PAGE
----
Despite the winter storm blanketing the nation in sheets of powdery snow and shimmering ice, Thomas Gibson Studio is trekking east to Rochester, New York, to pick up what is sure to become a staple at the studio: a custom-made 20 x 24 collodion wet-plate camera hand-crafted from cherry wood by a local upstate designer.
Wet-plate photography dates back to the 1800s, introduced by photographer Frederick Scott Archer. The wet-plate process involves dissolving bromide, iodide or chloride salts in collodion (which is why we sometimes call it the “collodion process”) and spreading the mixture onto clean glass plates that are then soaked in a solution of silver nitrate and water and exposed to the camera while still wet. This produces a negative image that can be reproduced a number of times.
Even with the obvious developments in photography since the times of Archer, collodion wet-plate photography remains popular for its charming, old-world aesthetic appeal. I’m ecstatic to add this rare wet-plate camera – one of only possibly four in operation in the United States – to my studio, which also features a conventional wet-plate dark room.
At my rural Kansas studio, I’ve been incorporating collodion wet-plate techniques in works such as “The Gatekeeper,” “The Reveller,” “The Projectionist” and “The Eptomologist.” All of these pieces are part of a bigger series of works entitled “The Occupationalists,” which pays homage to some of the more unusual professions in our history. I was inspired to capture these careers in north light using the collodion process after revisiting Irving Penn’s brilliant book, “Small Trades.” In “Small Trades,” Penn immortalized France’s street vendors in a simple yet chic manner – and in north light. I was so taken by Penn’s craft – the way he caught the emotion of the “everyday” and “mundane” worker without losing respect for their being – and subject matter that I decided to adapt the idea to what piqued my own interests – the odd jobs of the world. A healthy mix of the real and the surreal combine to bring out the historical significance in these jobs, and what better way to illustrate that than with collodion composition? This year, I hope to add more collodion compositions to these 20 pieces produced in my north light studio – with the help of my new custom-made wet-plate camera.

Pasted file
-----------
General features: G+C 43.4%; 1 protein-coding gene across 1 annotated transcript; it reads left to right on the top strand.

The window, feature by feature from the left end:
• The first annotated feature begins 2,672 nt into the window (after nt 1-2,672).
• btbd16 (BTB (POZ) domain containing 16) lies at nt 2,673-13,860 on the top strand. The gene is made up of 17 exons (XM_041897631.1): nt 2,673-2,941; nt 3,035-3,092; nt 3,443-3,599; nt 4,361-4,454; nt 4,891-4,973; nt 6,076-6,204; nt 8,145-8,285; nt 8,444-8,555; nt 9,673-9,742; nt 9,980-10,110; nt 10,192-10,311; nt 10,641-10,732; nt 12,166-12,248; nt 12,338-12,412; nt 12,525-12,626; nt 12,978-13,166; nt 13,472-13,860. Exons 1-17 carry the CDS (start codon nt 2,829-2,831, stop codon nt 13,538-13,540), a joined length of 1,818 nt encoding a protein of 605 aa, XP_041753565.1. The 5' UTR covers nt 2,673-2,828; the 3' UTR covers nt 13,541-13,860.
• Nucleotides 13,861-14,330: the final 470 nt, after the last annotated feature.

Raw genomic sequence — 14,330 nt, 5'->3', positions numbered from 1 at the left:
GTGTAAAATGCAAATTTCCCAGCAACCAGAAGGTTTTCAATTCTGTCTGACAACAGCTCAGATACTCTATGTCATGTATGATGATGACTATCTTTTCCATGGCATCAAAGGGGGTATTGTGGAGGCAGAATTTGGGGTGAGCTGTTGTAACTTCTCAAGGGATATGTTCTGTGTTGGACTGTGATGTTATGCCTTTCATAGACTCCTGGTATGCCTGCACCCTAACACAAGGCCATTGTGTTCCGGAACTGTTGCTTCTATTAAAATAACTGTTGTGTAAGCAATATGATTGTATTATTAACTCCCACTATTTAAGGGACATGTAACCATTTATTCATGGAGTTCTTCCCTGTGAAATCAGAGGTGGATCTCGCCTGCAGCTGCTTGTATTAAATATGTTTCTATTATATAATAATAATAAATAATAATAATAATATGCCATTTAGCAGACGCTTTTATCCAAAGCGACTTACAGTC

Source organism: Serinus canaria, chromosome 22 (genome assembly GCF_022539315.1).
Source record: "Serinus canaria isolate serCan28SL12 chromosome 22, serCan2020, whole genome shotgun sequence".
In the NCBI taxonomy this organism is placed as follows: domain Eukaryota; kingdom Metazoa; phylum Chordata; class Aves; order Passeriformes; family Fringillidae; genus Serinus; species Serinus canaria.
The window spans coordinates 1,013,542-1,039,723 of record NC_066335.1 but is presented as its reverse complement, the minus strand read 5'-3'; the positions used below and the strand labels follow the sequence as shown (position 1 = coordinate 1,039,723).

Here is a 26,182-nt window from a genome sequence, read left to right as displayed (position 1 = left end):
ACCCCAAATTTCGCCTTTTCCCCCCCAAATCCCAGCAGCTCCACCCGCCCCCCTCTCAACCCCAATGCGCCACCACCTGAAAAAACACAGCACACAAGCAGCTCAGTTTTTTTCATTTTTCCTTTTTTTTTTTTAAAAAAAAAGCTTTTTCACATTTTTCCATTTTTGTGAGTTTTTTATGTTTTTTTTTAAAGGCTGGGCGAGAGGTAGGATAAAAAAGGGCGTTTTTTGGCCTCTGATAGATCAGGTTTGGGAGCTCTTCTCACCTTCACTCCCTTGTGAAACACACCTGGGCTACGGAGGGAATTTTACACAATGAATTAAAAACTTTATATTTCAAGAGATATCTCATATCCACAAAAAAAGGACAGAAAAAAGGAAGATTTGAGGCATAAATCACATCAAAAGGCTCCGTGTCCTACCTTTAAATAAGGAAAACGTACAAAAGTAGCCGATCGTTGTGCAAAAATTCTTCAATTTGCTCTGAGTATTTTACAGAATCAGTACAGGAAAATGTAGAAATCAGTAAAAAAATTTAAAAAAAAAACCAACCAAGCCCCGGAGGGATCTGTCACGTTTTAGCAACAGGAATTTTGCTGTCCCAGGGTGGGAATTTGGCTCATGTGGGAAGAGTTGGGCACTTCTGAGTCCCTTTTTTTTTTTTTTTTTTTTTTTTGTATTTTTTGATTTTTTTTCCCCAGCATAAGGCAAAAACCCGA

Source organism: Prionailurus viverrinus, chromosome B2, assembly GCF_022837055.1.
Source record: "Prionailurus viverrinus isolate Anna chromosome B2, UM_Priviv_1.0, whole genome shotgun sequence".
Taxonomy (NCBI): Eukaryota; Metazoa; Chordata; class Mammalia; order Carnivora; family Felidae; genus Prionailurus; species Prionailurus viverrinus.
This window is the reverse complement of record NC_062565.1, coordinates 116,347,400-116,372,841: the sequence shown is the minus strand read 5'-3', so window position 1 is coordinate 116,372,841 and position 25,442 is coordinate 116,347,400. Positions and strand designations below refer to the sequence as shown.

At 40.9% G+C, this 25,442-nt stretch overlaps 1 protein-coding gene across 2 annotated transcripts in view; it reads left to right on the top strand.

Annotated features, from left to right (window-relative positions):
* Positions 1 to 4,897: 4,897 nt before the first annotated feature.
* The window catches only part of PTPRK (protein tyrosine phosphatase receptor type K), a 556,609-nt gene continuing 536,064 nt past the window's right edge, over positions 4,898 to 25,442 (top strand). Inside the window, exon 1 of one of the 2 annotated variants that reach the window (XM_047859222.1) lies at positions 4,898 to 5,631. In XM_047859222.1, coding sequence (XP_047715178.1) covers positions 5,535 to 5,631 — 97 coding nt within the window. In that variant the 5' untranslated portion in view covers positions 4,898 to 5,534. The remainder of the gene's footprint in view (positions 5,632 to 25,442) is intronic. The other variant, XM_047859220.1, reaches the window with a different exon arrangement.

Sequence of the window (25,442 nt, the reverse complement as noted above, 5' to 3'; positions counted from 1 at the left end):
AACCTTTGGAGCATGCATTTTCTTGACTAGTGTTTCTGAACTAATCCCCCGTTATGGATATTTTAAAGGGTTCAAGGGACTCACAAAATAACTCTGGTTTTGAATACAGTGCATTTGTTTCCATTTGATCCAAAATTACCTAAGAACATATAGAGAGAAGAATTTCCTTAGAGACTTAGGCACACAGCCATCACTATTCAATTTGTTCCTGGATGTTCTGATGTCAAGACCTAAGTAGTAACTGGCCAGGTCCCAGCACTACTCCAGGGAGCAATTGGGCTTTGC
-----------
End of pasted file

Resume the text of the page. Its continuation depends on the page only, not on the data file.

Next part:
Besides picking up my new wet-plate camera in Rochester, I’ll also be participating in a salt-printing process class with France Scully Osterman. The Ostermans have been have been instrumental in collodian wet-plate photography’s revival amongst mainstream and fine-arts photographers around the globe.
It’s sure to be an inspiring workshop that will help me push my creativity to the next level – which means even more intricate, distinct designs and portraits to add to upcoming galleries and exhibits. These additional trainings will also benefit the local community as I gear up to offer an “Introduction to Ambrotypes” workshop at my studio this spring. Stay tuned to my revamped blog in the coming weeks; here, I’ll be sharing more exclusive collodion wet-plate photography expertise – along with more shots of (and more shots with) my beautiful new wet-plate camera.
Even though I don’t even have my hands on this wet-plate camera just yet, I’ve already slated its first project. Debuting in 2012, “Living Legends” will be the first project shot with this custom collodion wet-plate camera. “Living Legends” is a celebration of real-world influencers from every genre, from musicians who dedicate their talents to charity to inventors who change the way we live in our world. At this point, I’m scouting nearly 50 of my favorite living legends to capture in this collodion wet-plate project. My crew of production experts, writers, art directors, stylists and photographers will help make “Living Legends” comes to life. Upon completion of the project, “Living Legends” will grow many legs – from a series of national gallery shows, e-books for your computers and mobile devices and of course, a beautiful, real-paper, hardback coffee table book available on-demand.
What experiences do you have with collodion wet-plate photography? Tell me about them in the comments section.
TG Thomas Gibson/Thomas Gibson Studio